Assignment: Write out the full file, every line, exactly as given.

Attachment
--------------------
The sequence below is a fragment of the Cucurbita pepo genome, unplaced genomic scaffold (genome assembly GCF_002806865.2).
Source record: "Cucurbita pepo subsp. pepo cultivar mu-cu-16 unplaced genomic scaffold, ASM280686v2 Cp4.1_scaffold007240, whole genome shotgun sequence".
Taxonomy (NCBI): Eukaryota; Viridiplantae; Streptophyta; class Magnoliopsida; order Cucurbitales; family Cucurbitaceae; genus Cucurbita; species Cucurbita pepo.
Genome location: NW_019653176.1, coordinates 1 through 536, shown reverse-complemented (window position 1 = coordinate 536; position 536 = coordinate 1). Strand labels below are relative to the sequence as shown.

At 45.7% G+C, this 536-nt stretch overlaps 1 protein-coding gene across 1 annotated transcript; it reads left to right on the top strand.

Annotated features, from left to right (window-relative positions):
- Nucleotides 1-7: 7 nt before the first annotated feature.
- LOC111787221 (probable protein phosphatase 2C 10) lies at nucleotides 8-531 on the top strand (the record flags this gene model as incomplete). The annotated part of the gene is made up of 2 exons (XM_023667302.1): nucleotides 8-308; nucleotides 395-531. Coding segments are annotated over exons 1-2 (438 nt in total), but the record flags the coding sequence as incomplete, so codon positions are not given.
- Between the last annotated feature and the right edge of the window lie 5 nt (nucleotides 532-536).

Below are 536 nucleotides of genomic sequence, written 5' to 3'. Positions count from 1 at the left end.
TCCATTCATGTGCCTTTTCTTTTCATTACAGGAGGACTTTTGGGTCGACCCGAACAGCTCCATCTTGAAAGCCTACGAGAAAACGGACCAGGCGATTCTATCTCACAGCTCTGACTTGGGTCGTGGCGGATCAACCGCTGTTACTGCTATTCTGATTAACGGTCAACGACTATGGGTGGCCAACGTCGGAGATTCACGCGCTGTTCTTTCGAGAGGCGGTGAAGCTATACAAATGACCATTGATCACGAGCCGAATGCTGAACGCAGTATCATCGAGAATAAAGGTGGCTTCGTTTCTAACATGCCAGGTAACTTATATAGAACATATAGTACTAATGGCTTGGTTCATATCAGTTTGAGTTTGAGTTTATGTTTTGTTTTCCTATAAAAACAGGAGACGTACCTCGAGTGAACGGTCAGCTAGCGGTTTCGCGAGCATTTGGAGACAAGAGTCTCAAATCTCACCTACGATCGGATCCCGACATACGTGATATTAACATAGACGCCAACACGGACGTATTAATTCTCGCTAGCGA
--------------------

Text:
The sequence below is a fragment of the Cucurbita pepo genome, unplaced genomic scaffold (genome assembly GCF_002806865.2).
Source record: "Cucurbita pepo subsp. pepo cultivar mu-cu-16 unplaced genomic scaffold, ASM280686v2 Cp4.1_scaffold007240, whole genome shotgun sequence".
Taxonomy (NCBI): Eukaryota; Viridiplantae; Streptophyta; class Magnoliopsida; order Cucurbitales; family Cucurbitaceae; genus Cucurbita; species Cucurbita pepo.
Genome location: NW_019653176.1, coordinates 1 through 536, shown reverse-complemented (window position 1 = coordinate 536; position 536 = coordinate 1). Strand labels below are relative to the sequence as shown.

At 45.7% G+C, this 536-nt stretch overlaps 1 protein-coding gene across 1 annotated transcript; it reads left to right on the top strand.

Annotated features, from left to right (window-relative positions):
- Nucleotides 1-7: 7 nt before the first annotated feature.
- LOC111787221 (probable protein phosphatase 2C 10) lies at nucleotides 8-531 on the top strand (the record flags this gene model as incomplete). The annotated part of the gene is made up of 2 exons (XM_023667302.1): nucleotides 8-308; nucleotides 395-531. Coding segments are annotated over exons 1-2 (438 nt in total), but the record flags the coding sequence as incomplete, so codon positions are not given.
- Between the last annotated feature and the right edge of the window lie 5 nt (nucleotides 532-536).

Below are 536 nucleotides of genomic sequence, written 5' to 3'. Positions count from 1 at the left end.
TCCATTCATGTGCCTTTTCTTTTCATTACAGGAGGACTTTTGGGTCGACCCGAACAGCTCCATCTTGAAAGCCTACGAGAAAACGGACCAGGCGATTCTATCTCACAGCTCTGACTTGGGTCGTGGCGGATCAACCGCTGTTACTGCTATTCTGATTAACGGTCAACGACTATGGGTGGCCAACGTCGGAGATTCACGCGCTGTTCTTTCGAGAGGCGGTGAAGCTATACAAATGACCATTGATCACGAGCCGAATGCTGAACGCAGTATCATCGAGAATAAAGGTGGCTTCGTTTCTAACATGCCAGGTAACTTATATAGAACATATAGTACTAATGGCTTGGTTCATATCAGTTTGAGTTTGAGTTTATGTTTTGTTTTCCTATAAAAACAGGAGACGTACCTCGAGTGAACGGTCAGCTAGCGGTTTCGCGAGCATTTGGAGACAAGAGTCTCAAATCTCACCTACGATCGGATCCCGACATACGTGATATTAACATAGACGCCAACACGGACGTATTAATTCTCGCTAGCGA